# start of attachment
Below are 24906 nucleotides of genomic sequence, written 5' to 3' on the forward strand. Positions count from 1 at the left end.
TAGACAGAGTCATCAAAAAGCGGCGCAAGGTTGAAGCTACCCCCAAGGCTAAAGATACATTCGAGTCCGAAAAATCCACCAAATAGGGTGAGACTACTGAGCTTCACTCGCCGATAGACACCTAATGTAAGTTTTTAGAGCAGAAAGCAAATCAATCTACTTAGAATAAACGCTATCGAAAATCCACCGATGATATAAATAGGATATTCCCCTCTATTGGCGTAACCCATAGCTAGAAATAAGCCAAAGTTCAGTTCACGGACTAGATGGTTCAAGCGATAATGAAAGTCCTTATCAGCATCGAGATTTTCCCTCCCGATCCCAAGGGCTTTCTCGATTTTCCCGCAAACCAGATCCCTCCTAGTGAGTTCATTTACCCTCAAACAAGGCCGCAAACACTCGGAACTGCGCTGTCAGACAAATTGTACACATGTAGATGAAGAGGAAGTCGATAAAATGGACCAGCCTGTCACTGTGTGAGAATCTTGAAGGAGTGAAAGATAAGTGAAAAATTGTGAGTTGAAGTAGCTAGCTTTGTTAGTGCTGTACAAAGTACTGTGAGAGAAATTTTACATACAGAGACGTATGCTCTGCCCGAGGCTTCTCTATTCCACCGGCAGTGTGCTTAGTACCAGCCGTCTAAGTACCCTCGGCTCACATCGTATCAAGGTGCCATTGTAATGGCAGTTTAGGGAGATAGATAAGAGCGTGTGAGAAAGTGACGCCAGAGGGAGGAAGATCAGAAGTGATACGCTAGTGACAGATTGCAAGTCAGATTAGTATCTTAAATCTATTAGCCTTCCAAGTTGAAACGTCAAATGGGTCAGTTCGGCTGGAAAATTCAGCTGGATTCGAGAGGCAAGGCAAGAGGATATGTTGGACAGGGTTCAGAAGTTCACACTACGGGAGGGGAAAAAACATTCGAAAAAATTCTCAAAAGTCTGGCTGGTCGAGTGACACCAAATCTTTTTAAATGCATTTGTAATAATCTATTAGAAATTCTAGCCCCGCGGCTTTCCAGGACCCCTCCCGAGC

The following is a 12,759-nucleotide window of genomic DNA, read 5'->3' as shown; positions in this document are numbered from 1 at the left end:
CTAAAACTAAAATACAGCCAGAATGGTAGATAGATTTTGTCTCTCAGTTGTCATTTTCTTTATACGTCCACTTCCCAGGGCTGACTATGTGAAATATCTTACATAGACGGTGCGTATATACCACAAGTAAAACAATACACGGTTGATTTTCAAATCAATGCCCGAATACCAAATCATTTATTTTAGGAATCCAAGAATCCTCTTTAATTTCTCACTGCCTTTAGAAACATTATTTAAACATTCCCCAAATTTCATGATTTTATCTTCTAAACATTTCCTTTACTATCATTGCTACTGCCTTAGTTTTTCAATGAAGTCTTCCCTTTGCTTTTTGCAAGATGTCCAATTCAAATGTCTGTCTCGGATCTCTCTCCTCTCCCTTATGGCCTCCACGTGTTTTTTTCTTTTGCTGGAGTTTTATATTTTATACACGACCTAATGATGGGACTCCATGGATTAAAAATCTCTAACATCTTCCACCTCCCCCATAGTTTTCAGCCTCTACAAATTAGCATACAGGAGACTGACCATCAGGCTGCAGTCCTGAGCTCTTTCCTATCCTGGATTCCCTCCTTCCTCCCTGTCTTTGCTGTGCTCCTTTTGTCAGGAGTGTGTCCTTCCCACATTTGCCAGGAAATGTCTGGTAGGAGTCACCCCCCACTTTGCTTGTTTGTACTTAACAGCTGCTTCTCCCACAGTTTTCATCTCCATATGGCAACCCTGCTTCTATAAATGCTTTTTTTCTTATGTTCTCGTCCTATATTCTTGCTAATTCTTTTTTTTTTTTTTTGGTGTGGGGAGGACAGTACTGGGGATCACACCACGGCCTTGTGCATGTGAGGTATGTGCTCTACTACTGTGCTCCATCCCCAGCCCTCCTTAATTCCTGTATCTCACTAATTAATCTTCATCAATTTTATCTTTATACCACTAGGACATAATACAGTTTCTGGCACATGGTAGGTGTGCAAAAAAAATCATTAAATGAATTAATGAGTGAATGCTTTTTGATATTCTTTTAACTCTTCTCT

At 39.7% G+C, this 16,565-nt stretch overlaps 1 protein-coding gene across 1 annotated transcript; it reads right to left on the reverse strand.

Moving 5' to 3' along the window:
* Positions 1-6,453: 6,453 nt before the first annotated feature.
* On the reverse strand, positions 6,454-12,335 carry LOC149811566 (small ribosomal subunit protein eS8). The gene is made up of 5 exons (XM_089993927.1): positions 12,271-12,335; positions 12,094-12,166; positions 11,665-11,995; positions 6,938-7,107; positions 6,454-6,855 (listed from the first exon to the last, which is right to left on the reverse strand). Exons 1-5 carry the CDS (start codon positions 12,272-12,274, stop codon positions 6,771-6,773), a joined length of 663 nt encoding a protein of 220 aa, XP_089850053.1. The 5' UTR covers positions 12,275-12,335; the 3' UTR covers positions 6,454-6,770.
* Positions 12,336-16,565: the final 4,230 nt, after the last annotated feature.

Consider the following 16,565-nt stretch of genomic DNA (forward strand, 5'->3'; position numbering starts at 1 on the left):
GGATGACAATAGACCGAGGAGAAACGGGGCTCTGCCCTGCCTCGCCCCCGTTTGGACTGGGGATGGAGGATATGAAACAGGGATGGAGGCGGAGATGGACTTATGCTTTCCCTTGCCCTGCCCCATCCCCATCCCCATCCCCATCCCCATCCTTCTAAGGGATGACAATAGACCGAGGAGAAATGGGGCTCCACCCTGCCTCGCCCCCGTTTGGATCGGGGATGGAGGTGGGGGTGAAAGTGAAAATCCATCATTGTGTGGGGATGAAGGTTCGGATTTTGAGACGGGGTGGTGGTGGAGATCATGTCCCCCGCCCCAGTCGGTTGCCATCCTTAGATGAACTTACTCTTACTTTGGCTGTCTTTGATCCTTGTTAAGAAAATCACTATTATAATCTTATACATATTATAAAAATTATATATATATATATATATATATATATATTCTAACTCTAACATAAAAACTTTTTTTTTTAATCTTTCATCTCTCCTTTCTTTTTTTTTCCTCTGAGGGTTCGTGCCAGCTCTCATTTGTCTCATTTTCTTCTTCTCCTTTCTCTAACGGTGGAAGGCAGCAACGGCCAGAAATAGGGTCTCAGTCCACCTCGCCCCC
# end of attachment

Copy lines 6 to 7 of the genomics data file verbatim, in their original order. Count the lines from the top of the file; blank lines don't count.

Moving 5' to 3' along the window:
* Positions 1-6,453: 6,453 nt before the first annotated feature.